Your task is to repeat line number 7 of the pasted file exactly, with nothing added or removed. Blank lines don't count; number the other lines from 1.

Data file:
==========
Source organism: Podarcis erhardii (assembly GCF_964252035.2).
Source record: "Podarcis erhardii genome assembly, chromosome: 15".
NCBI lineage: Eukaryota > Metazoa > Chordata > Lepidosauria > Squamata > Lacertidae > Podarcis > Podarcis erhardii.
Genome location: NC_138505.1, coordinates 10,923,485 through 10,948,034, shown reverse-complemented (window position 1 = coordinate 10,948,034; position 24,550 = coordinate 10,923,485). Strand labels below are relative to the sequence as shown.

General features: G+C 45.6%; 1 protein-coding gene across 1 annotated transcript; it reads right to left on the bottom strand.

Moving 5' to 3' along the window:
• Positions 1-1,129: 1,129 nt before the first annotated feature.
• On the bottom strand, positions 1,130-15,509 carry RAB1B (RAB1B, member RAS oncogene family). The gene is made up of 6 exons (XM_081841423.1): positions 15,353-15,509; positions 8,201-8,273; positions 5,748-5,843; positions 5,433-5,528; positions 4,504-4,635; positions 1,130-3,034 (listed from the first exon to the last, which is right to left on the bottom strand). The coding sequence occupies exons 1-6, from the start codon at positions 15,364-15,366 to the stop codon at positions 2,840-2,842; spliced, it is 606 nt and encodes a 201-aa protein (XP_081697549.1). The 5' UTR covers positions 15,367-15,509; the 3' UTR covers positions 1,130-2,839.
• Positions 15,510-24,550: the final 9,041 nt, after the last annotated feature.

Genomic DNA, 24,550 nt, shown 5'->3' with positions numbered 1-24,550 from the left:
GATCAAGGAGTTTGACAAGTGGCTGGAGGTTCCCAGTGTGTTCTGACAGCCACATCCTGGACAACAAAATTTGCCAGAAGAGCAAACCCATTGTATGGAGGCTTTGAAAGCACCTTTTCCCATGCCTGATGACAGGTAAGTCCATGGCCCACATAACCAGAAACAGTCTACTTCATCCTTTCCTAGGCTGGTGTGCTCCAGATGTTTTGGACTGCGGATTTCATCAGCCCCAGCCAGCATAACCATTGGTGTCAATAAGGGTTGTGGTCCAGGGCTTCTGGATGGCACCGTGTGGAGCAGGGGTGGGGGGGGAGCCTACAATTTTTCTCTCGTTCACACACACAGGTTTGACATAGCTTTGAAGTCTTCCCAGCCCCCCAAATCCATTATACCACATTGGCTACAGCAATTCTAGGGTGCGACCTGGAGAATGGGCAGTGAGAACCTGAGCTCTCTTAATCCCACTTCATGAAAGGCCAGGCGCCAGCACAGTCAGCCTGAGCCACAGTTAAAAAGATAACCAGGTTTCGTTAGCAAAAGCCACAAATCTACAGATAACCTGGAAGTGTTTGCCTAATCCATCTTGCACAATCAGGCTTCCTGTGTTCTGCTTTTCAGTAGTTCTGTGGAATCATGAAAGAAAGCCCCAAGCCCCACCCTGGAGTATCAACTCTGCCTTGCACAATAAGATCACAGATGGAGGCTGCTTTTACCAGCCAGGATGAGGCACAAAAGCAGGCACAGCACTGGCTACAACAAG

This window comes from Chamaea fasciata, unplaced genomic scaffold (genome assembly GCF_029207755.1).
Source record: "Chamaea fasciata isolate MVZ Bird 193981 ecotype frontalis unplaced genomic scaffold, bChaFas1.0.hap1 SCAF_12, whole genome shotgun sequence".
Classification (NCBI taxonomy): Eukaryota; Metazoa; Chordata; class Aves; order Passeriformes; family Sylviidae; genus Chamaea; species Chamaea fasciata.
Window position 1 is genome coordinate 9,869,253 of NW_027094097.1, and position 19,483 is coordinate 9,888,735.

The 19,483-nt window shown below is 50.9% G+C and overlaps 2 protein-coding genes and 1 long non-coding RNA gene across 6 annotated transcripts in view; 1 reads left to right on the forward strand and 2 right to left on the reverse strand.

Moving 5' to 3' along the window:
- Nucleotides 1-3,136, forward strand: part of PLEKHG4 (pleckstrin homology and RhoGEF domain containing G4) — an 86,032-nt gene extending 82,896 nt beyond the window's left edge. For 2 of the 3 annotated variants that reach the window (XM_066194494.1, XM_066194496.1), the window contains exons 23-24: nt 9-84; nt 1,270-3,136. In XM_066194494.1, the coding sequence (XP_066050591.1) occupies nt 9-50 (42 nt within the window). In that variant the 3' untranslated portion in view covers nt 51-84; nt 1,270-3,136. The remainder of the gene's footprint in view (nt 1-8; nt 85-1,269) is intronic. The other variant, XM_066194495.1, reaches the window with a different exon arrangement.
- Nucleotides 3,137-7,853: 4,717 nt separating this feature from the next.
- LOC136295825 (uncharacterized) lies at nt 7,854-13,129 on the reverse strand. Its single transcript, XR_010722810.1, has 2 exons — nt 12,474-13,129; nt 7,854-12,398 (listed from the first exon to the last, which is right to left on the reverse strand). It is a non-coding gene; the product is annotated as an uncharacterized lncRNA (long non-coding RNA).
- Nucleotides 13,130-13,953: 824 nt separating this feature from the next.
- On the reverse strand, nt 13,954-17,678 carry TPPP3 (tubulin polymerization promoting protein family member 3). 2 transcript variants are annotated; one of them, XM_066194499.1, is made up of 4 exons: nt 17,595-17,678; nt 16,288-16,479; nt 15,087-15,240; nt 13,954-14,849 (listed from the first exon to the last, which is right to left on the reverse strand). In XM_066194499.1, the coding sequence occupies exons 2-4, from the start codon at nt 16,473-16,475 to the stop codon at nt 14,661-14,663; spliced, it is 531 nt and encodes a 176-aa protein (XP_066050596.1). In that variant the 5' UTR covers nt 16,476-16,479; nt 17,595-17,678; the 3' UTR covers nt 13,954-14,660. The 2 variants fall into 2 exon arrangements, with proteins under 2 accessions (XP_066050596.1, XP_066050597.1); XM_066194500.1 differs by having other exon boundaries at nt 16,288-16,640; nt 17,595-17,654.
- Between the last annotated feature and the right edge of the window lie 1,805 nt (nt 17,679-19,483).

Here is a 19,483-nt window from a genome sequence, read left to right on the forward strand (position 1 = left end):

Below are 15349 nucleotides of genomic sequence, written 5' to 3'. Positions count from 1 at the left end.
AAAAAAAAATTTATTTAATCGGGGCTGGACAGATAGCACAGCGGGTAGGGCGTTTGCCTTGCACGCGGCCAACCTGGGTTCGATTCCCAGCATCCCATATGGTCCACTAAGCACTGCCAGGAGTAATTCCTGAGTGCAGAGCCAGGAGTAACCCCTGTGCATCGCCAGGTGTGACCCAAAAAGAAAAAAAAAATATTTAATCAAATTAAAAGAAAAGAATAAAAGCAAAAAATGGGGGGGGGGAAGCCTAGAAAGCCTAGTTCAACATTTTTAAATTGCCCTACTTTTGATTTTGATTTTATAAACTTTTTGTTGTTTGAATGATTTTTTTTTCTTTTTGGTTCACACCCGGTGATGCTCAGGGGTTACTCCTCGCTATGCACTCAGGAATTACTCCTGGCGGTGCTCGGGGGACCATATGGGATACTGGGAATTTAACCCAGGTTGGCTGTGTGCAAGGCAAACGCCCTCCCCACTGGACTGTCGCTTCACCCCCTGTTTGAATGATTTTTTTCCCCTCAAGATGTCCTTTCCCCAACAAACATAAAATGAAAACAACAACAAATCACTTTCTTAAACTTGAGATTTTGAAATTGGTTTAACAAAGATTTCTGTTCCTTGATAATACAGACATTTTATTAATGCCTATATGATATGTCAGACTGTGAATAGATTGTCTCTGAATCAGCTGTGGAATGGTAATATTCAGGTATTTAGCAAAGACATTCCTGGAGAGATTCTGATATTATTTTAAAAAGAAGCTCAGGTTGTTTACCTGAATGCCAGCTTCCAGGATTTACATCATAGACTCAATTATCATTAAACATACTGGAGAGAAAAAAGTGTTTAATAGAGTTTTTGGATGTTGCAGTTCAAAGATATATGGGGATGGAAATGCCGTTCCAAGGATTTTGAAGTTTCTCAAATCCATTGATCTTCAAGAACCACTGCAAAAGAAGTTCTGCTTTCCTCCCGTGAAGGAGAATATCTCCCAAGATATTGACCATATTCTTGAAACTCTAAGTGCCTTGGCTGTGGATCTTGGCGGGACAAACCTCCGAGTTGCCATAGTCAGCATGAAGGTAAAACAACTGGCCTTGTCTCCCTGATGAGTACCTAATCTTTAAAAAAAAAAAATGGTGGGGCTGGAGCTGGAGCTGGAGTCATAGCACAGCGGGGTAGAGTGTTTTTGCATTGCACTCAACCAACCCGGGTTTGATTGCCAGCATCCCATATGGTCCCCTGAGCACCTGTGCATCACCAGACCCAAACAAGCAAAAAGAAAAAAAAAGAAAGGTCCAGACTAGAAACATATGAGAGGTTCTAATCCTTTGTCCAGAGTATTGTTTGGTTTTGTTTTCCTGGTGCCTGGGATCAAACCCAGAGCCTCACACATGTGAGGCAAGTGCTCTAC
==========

• Positions 1-1,129: 1,129 nt before the first annotated feature.